[Ads-l] "slave"

Salikoko S. Mufwene s-mufwene at UCHICAGO.EDU
Thu Sep 1 01:10:58 UTC 2016

Originally the term /American/ did not even apply to all White 
colonists. It was used exclusively for English colonists (from England). 
Then also, the White colonists lived in segregated communities. The 
English colonies included several mini national colonies. Remember also 
that the American Revolution did not secure Independence for all people 
who resided in the American colonists either. The enslaved Africans were 
not considered Americans during the colonial period, even if they were 
locally born. There was of course a distinction between locally born and 
African born "slaves," which corresponded to "Creole" and "Bozal" slaves 
in Iberian colonies, but these terms were not used in English American 
colonies (although creolists have generalized the application of the 
terms geographically). In fact the term /American/ was invented or 
claimed by English colonists, because they despised the term "Creole," 
which was also used for locally-born White colonists in Iberian 
colonies. I believe they also wanted privileges that they did not want 
share with immigrants from continental Europe either.


On 8/31/2016 5:14 PM, Dave Wilton wrote:
> By 1814, most slaves in the US had been born in the US. The transatlantic slave trade went into decline in 1780 and the importation of slaves to the US was outlawed in 1808 (which, of course, did not mean it ended, but was considerably slowed and smaller).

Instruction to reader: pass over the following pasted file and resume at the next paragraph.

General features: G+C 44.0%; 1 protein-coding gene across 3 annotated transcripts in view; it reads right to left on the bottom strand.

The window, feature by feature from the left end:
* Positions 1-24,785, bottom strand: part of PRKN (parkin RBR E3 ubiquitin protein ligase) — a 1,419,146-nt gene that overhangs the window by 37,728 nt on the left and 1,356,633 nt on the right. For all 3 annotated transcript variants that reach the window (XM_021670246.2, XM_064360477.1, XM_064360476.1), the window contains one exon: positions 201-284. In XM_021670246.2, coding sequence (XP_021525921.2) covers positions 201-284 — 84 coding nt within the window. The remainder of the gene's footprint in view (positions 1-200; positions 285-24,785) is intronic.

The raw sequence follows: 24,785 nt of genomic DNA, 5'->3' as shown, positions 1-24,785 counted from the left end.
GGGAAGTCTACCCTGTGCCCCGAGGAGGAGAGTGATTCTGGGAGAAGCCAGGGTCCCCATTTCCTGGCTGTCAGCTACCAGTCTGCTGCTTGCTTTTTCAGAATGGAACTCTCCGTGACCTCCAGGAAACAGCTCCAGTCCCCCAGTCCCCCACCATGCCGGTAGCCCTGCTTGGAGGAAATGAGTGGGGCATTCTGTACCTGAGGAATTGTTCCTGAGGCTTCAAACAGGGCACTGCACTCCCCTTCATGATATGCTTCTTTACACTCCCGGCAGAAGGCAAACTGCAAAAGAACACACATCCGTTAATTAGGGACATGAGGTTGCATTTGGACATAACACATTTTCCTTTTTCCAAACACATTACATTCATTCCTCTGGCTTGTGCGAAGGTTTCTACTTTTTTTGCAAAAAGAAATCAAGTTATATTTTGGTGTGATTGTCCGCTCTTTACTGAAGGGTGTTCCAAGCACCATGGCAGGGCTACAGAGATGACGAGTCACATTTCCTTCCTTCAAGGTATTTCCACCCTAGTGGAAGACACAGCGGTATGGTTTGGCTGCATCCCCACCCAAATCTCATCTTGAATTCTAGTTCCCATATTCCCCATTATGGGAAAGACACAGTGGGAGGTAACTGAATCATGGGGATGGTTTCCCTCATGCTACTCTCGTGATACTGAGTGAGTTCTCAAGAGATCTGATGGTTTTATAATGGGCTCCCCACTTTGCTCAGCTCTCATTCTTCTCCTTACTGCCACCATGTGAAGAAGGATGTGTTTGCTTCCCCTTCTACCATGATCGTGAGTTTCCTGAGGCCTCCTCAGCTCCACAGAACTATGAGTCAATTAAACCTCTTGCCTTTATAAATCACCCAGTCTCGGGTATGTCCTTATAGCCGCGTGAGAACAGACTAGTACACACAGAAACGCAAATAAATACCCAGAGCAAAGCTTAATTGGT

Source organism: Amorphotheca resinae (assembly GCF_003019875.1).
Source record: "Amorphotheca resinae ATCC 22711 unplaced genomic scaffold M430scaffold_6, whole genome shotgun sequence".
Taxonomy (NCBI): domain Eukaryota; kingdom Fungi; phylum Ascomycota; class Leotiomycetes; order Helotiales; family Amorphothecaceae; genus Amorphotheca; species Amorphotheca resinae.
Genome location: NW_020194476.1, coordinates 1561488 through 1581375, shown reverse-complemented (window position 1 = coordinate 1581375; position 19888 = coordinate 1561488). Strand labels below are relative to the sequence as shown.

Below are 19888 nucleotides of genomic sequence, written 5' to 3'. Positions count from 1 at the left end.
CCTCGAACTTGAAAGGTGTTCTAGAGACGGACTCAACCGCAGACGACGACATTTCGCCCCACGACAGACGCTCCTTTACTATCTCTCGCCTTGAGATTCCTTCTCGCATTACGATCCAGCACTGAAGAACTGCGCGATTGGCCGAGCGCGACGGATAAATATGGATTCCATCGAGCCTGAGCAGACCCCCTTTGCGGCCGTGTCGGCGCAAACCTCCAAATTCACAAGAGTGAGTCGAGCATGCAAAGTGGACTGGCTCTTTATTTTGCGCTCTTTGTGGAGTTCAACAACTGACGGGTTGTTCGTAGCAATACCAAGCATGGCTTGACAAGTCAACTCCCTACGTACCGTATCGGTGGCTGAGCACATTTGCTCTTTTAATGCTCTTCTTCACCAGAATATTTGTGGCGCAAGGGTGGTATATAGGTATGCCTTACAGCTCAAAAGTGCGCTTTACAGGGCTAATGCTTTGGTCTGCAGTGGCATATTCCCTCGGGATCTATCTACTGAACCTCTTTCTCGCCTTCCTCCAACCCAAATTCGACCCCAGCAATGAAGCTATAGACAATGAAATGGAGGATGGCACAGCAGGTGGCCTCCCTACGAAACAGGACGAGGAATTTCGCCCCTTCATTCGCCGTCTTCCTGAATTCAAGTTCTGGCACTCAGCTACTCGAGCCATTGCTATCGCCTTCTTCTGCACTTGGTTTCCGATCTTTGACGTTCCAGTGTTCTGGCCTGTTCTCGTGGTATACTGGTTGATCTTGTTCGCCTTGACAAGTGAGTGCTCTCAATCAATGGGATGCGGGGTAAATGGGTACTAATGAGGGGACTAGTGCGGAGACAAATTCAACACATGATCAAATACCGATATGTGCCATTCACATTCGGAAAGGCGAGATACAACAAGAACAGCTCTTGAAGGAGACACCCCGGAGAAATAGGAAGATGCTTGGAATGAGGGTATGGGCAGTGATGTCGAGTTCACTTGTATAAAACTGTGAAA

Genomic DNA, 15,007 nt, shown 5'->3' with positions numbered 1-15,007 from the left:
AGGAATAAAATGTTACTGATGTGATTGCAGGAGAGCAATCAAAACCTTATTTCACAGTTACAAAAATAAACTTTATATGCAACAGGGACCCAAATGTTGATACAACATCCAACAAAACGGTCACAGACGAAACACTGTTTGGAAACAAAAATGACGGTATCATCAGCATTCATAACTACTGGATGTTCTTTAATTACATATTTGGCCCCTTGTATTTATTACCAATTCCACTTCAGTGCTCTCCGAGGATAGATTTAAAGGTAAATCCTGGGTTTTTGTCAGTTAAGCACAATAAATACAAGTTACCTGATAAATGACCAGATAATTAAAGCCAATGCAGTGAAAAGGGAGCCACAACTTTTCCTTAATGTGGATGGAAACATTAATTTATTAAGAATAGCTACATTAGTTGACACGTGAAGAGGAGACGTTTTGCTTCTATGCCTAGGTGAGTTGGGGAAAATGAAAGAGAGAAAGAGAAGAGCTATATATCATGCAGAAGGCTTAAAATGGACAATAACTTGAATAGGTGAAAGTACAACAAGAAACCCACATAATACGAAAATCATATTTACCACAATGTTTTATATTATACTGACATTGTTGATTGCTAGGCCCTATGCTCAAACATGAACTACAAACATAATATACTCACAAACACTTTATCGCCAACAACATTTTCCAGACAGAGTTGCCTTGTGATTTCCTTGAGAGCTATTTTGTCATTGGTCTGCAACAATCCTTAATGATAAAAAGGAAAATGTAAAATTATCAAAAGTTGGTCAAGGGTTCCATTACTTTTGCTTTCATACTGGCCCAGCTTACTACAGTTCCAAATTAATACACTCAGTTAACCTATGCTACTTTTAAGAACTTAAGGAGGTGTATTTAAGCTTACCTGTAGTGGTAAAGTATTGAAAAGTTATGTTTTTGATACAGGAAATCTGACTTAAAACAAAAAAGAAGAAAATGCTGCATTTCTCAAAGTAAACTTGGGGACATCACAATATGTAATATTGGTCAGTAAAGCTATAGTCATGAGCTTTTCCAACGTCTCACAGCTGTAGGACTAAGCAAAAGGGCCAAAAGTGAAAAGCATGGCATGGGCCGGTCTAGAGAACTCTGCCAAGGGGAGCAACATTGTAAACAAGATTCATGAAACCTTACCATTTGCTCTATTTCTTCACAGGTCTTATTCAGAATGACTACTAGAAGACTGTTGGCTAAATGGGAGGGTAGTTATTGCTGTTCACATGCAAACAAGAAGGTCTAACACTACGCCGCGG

> Of course, the fact that a slave might be a third, fourth, or even fifth-generation American did not necessarily mean the slave considered him or herself to be "American." But the majority would not have considered themselves to be "African" either.
> A different situation obtained for the Caribbean and Brazil, where a majority of slaves were African born well into the nineteenth century.
> -----Original Message-----
> From: American Dialect Society [mailto:ADS-L at LISTSERV.UGA.EDU] On Behalf Of Laurence Horn
> Sent: Wednesday, August 31, 2016 2:49 PM
> Subject: Re: [ADS-L] "slave"
> Well, maybe so, but if I were shanghaied (or brusseled) by a colleague of F.K.'s kidnapper and transported overseas to Belgium and were bound and forced to work in a chocolate factory, I wouldn't consider myself Belgian either.
> LH
> ------------------------------------------------------------
> The American Dialect Society - http://www.americandialect.org

Salikoko S. Mufwene                    s-mufwene at uchicago.edu
The Frank J. McLoraine Distinguished Service Professor of Linguistics and the College
Professor, Committee on Evolutionary Biology
Professor, Committee on the Conceptual & Historical Studies of Science
University of Chicago                  773-702-8531; FAX 773-834-0924
Department of Linguistics
1115 East 58th Street
Chicago, IL 60637, USA

The American Dialect Society - http://www.americandialect.org

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